implicated by the Nishimura complaint are the coverage for injuries arising out of "property damage" and injuries arising out of "libel or slander or other defamatory or disparaging material" under Liberty's Personal Injury coverage. *fn6" In denying coverage, Liberty points out that its policy provides no coverage for property damage caused by the insured's intentional conduct, and excludes coverage for personal injury caused by disparaging statements which were made with knowledge of their falsity. Liberty asserts that the Nishimura complaint clearly alleges only knowing, intentional wrongdoing on the part of Cablevision and is not reasonably subject to any other construction.

 The relevant provisions of Liberty's policy, which must be compared to the allegations of the Nishimura complaint, are as follows.

 Under the Comprehensive General Liability portion of the policy, Liberty will pay on behalf of the insured [Cablevision] all sums which the insured shall become legally obligated to pay as damages because of Coverage A. bodily injury or Coverage B. property damage to which this policy applies, caused by an occurrence, and the company shall have the right and duty to defend any suit against the insured seeking damages on account of such bodily injury or property damage, even if any of the allegations of the suit are groundless, false or fraudulent ... . [Emphasis added].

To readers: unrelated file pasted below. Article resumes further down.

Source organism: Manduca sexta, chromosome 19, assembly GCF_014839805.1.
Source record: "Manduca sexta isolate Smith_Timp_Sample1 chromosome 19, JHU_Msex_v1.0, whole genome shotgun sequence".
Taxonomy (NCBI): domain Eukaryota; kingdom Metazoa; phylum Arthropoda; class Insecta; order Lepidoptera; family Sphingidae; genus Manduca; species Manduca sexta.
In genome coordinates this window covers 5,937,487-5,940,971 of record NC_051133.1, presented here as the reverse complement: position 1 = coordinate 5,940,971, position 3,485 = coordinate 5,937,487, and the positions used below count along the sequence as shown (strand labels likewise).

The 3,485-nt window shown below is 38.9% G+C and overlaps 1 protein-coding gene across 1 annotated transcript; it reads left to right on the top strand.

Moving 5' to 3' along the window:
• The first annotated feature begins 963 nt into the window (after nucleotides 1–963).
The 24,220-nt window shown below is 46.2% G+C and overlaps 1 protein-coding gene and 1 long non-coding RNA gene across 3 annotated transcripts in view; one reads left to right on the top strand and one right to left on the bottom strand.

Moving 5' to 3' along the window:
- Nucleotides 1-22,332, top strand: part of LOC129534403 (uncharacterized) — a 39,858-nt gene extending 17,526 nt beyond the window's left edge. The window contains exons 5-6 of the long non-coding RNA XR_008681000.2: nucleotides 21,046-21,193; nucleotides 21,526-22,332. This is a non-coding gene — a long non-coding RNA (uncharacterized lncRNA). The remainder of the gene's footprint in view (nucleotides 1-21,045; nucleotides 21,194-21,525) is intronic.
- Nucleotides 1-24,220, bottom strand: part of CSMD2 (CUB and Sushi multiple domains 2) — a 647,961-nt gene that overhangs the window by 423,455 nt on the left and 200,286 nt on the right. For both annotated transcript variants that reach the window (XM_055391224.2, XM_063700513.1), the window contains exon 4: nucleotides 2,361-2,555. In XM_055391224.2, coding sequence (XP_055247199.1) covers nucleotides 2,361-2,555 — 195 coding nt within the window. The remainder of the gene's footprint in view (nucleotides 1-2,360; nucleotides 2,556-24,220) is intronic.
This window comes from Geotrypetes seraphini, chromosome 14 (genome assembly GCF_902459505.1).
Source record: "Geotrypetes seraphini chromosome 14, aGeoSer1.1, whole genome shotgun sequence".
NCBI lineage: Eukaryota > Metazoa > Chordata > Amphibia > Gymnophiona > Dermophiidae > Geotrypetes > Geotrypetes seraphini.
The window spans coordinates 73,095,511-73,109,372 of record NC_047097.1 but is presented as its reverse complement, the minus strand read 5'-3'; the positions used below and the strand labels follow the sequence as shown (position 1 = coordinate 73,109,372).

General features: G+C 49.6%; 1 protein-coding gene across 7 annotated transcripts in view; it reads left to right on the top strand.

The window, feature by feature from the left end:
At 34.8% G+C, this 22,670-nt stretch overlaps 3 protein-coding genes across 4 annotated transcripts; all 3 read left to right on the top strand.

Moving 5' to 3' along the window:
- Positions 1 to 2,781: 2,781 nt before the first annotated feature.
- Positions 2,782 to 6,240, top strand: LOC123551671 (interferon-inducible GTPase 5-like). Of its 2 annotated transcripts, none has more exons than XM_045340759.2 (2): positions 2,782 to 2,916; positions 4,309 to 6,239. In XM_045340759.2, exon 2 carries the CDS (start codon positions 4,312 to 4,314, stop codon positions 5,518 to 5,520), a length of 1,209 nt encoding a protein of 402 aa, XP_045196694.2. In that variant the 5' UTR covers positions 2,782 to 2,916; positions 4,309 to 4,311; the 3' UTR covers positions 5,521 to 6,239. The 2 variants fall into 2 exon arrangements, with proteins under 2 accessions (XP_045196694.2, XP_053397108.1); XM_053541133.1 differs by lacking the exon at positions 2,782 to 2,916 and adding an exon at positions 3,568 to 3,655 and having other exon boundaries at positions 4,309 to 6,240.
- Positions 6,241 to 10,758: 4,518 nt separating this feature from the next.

The term "occurrence" is defined as

 an accident, including continuous or repeated exposure to conditions, which results in bodily injury or property damage neither expected nor intended from the standpoint of the insured[.] [Emphasis added].

 "Property damage" is defined as

 (1) physical injury to or destruction of tangible property which occurs during the policy period, including the loss of use thereof at any time resulting therefrom, or (2) loss of use of tangible property which has not been physically injured or destroyed provided such loss of use is caused by an occurrence during the policy period.

 The Broad Form Comprehensive Liability Endorsement extends coverage to Cablevision for "personal injury" and "advertising injury" although, as noted above, advertising injury is excluded by a separate endorsement. Under the Broad Form Endorsement, Liberty again commits itself "to defend any suit against the insured seeking damages on account of such ...